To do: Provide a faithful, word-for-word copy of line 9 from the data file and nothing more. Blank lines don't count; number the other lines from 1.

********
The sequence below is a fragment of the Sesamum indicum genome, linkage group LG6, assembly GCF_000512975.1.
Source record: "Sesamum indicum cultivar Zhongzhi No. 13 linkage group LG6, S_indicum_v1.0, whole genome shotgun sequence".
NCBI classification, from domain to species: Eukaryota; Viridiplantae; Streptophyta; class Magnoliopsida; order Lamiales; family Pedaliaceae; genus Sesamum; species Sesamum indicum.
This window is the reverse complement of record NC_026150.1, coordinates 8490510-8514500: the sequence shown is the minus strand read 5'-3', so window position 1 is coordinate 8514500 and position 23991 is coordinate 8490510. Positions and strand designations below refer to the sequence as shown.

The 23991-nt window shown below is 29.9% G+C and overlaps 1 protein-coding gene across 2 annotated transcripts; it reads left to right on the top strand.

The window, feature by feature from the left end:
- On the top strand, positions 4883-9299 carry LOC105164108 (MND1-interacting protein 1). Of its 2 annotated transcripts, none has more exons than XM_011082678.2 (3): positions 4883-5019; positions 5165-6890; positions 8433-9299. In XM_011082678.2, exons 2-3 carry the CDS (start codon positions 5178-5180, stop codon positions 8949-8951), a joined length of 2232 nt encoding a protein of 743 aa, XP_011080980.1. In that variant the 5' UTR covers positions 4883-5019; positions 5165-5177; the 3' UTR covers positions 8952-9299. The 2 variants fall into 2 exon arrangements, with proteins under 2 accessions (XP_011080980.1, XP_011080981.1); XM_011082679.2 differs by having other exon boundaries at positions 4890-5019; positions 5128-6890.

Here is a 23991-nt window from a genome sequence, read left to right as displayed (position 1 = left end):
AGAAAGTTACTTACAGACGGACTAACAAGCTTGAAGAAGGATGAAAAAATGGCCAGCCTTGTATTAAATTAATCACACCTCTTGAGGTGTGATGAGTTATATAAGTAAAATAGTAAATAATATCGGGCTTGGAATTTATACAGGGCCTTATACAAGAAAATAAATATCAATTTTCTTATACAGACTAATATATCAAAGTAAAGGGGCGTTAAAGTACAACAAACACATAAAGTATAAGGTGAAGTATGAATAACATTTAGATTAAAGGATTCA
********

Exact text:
AGAAAGTTACTTACAGACGGACTAACAAGCTTGAAGAAGGATGAAAAAATGGCCAGCCTTGTATTAAATTAATCACACCTCTTGAGGTGTGATGAGTTATATAAGTAAAATAGTAAATAATATCGGGCTTGGAATTTATACAGGGCCTTATACAAGAAAATAAATATCAATTTTCTTATACAGACTAATATATCAAAGTAAAGGGGCGTTAAAGTACAACAAACACATAAAGTATAAGGTGAAGTATGAATAACATTTAGATTAAAGGATTCA